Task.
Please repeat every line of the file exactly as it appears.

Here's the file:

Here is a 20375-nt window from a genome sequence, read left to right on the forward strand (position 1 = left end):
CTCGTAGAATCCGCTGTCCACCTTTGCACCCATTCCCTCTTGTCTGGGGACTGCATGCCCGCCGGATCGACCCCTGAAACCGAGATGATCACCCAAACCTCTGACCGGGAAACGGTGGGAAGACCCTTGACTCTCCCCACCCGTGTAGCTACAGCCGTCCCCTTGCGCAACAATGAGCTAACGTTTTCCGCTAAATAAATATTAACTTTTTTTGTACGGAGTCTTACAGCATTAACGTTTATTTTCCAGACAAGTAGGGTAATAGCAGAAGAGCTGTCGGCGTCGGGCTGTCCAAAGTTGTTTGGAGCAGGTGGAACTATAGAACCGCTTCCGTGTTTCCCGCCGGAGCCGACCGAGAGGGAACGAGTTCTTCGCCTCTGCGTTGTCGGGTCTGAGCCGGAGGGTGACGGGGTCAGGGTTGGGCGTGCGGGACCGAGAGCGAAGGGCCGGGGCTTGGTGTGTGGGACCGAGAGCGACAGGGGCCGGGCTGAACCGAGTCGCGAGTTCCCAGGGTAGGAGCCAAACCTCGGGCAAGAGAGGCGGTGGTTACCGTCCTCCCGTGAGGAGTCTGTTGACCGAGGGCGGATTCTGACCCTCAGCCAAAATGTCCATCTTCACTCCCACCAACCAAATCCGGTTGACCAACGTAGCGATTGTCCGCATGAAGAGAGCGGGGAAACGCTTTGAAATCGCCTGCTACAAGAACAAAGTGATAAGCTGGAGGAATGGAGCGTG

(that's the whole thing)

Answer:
Here is a 20375-nt window from a genome sequence, read left to right on the forward strand (position 1 = left end):
CTCGTAGAATCCGCTGTCCACCTTTGCACCCATTCCCTCTTGTCTGGGGACTGCATGCCCGCCGGATCGACCCCTGAAACCGAGATGATCACCCAAACCTCTGACCGGGAAACGGTGGGAAGACCCTTGACTCTCCCCACCCGTGTAGCTACAGCCGTCCCCTTGCGCAACAATGAGCTAACGTTTTCCGCTAAATAAATATTAACTTTTTTTGTACGGAGTCTTACAGCATTAACGTTTATTTTCCAGACAAGTAGGGTAATAGCAGAAGAGCTGTCGGCGTCGGGCTGTCCAAAGTTGTTTGGAGCAGGTGGAACTATAGAACCGCTTCCGTGTTTCCCGCCGGAGCCGACCGAGAGGGAACGAGTTCTTCGCCTCTGCGTTGTCGGGTCTGAGCCGGAGGGTGACGGGGTCAGGGTTGGGCGTGCGGGACCGAGAGCGAAGGGCCGGGGCTTGGTGTGTGGGACCGAGAGCGACAGGGGCCGGGCTGAACCGAGTCGCGAGTTCCCAGGGTAGGAGCCAAACCTCGGGCAAGAGAGGCGGTGGTTACCGTCCTCCCGTGAGGAGTCTGTTGACCGAGGGCGGATTCTGACCCTCAGCCAAAATGTCCATCTTCACTCCCACCAACCAAATCCGGTTGACCAACGTAGCGATTGTCCGCATGAAGAGAGCGGGGAAACGCTTTGAAATCGCCTGCTACAAGAACAAAGTGATAAGCTGGAGGAATGGAGCGTG